"Commercial cinemas will be allowed to operate in the kingdom as of early 2018, for the first time in more than 35 years," the culture and information ministry announced in a statement on Monday.

It said that the government would begin issuing cinema licenses immediately and that the first movie houses would be open by March.

The ruling party of Venezuelan President Nicolás Maduro has won more than 90 percent of the country's mayoral races, after the opposition boycotted the election. Maduro said parties that sat out Sunday's vote will be barred from next year's presidential election.

Maduro's United Socialist Party of Venezuela won more than 300 of the 335 mayoral offices.

"We have obtained a big victory!" Maduro said in a speech in the capital's Bolívar Plaza late Sunday. "A popular, democratic, free, sovereign victory of an independent country!"

On their first day of trading, bitcoin futures surged past $18,000, adding to a streak for the digital currency that began the year at just $1,000 and has nearly tripled in value over the past month alone.

Reuters reports that bitcoin futures, traded through the Chicago Board Options Exchange (CBOE), saw January contracts, which opened at $15,460 in New York on Sunday evening, leap to a high of $17,170 during Asian hours.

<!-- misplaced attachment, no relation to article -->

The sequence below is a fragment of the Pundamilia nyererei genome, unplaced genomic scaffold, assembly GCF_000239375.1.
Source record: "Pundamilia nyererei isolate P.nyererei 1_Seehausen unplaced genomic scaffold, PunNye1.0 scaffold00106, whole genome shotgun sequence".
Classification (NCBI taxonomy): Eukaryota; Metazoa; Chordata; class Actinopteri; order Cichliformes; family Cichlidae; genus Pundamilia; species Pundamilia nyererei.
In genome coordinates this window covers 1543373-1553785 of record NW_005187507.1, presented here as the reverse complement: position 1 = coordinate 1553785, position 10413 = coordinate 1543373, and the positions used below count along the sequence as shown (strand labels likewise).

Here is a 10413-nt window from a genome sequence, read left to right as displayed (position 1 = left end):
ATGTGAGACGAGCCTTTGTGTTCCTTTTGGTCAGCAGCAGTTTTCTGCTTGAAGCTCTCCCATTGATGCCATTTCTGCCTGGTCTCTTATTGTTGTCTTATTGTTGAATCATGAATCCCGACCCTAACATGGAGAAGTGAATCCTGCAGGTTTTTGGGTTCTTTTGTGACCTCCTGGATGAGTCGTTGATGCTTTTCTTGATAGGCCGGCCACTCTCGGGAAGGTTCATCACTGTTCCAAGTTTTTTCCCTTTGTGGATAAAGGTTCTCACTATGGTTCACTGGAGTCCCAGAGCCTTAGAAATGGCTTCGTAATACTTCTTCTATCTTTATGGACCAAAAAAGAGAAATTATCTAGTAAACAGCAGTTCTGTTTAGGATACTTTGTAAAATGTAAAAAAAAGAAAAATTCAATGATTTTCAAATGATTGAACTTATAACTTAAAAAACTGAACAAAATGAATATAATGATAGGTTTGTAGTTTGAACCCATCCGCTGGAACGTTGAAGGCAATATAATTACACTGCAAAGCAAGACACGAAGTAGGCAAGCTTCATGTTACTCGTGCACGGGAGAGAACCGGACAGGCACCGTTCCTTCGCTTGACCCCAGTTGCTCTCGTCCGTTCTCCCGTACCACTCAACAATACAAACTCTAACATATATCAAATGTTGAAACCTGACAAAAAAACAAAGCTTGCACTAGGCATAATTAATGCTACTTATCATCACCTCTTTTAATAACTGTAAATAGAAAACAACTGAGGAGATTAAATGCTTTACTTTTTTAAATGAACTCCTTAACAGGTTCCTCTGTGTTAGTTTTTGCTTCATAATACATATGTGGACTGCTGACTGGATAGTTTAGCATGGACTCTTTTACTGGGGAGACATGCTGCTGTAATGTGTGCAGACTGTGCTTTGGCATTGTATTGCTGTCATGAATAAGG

Updated 12:25 p.m. ET

As Monday dawned in California's Ventura and Santa Barbara counties, firefighters found themselves still locked in a desperate struggle with what has become the fifth-largest wildfire in modern state history. The Thomas Fire, which for a time Sunday was ratcheted down just 10 percent contained, has ticked back upward to 15 percent containment — but authorities are warning that the dry, gusty winds in the area "will continue to promote significant fire growth."

Britain and the European Union have struck a last-minute agreement to stave off a breakdown in negotiations over Brexit, agreeing there will be no "hard border" between Northern Ireland and the Republic of Ireland.